ment risk produces stress, which side… In this situation, piling un-
can be a health risk for older peo- necessary risk on the asset side
ple. This is too high a price to pay does not make sense.
for the possibility of dying rich.
Determining When Investment Risk Does Make Sense for Retirees
O ur general recommendation is to use a conservative investment strategy for any
funds needed for essential purposes. If the retiree has initial assets that appear
more than sufficient to meet the most essential needs, and if he or she feels comfortable
assuming some risk, then the surplus can be invested more aggressively.
In order to properly implement this strategy, however, we need a way to determine the
most essential needs of the retiree. This means understanding how the retiree copes with
mortality, health, and other “liability-side” risks. We must also determine how a particu-
lar retiree household differs from the norm, as it can in many, many ways. Unfortu-
nately, existing models tend to look almost exclusively at the asset side of the equation.
Perhaps better yet, we should take into account that all risks – whether related to assets or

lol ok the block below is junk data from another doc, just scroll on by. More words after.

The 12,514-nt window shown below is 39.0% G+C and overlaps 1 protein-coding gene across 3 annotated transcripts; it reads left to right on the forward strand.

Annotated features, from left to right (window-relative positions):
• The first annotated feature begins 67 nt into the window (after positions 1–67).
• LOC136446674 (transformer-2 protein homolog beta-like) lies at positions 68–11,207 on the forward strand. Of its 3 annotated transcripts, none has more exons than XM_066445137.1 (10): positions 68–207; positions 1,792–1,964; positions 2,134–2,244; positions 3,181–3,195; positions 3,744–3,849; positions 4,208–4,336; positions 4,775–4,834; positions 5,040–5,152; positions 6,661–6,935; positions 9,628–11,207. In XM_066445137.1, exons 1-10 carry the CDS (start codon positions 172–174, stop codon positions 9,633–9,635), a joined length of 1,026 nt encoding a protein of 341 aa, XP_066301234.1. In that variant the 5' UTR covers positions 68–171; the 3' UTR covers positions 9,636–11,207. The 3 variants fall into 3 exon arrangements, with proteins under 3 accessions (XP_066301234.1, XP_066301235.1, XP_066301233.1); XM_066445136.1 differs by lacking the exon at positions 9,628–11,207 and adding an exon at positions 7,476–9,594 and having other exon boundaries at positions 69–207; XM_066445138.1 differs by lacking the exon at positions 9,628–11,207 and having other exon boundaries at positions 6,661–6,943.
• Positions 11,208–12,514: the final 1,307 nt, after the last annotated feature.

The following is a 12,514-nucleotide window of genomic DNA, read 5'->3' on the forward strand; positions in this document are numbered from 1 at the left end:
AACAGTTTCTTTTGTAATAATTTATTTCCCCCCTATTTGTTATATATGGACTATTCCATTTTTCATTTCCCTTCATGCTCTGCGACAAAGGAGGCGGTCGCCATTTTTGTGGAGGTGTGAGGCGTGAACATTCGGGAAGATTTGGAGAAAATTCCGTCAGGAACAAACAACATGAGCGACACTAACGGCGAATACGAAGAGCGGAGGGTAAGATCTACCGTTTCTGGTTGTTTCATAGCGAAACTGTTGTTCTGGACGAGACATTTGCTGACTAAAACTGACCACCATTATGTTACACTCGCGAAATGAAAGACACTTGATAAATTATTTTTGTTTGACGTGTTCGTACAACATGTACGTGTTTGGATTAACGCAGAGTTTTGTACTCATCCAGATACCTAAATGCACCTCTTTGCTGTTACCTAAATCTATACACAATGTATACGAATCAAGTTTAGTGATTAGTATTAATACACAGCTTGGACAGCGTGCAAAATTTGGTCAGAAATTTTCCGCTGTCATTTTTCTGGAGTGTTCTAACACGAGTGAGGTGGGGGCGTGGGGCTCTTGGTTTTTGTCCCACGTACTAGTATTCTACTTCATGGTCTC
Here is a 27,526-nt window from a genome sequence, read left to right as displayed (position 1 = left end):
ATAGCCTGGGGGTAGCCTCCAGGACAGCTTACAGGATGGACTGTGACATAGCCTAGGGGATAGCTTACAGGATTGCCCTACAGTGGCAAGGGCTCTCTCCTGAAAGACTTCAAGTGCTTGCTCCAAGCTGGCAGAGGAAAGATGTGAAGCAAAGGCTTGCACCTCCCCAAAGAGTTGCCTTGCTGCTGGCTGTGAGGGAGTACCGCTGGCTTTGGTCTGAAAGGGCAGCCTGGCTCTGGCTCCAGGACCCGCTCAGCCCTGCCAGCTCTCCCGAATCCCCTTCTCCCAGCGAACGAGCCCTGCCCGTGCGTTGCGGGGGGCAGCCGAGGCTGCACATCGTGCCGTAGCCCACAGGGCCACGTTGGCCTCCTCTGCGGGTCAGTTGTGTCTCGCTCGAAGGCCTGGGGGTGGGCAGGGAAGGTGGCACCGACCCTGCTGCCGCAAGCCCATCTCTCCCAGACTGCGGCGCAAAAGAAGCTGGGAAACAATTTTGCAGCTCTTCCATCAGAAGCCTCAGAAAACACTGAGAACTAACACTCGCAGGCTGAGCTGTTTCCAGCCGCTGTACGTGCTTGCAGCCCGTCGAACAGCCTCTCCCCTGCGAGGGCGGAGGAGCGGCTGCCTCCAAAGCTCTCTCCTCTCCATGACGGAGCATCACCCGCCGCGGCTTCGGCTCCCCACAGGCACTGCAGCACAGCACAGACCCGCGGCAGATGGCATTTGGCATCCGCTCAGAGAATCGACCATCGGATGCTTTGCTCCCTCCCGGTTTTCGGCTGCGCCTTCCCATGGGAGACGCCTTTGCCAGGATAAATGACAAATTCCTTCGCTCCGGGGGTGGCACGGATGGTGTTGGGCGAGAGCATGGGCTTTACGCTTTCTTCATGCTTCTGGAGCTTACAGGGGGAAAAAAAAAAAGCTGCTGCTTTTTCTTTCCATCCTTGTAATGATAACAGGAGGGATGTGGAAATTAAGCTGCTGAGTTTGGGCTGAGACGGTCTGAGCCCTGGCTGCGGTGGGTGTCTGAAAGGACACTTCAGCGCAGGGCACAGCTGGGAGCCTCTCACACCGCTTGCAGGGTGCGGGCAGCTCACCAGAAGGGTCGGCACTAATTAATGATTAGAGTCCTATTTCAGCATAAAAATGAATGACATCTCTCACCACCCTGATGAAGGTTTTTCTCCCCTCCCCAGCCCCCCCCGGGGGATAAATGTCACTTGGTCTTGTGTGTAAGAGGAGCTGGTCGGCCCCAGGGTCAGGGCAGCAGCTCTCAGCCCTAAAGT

liabilities – can be bought off. Inflation risk is bought off by reducing current income,
and saving the difference. Mortality risk can be bought off in a similar way, but with the
cost varying by age, sex, smoking status, etc. Health risks can be bought off by insur-
ance. The real questions for retirees are: how much risk in each category does each per-
son in the household face, would it be desirable to buy off those risks, and if the retiree
cannot afford to buy all of them off, which ones are the best deal for the price? Models
that look only at the asset side of the equation cannot begin to provide a valid answer.
At Still River we are focusing on the liability side by building software that will help
families and their advisors determine what their needs really are, what their risks and op-
tions are, and only then determine what decisions they should be making. When all the
needs and all the appropriate decisions are taken into account, then (and only then) can an
appropriate investment strategy be determined.
We’d like to hear from you. Our goal is to do this right and to do it better than anyone
else, and we benefit from all points of view, not least of all yours.
Still River Retirement Planning Software, Inc., provides both web-based and desktop software
offering specialized calculations related to retirement plans and retirement planning.
Contact us at 69 Lancaster County Rd., Harvard, MA 01451
tel: (978) 456-7971 fax: (978) 456-7972 email: csy@StillRiverRetire.com
Electronic copies of this report, and other reports in this series, may be downloaded from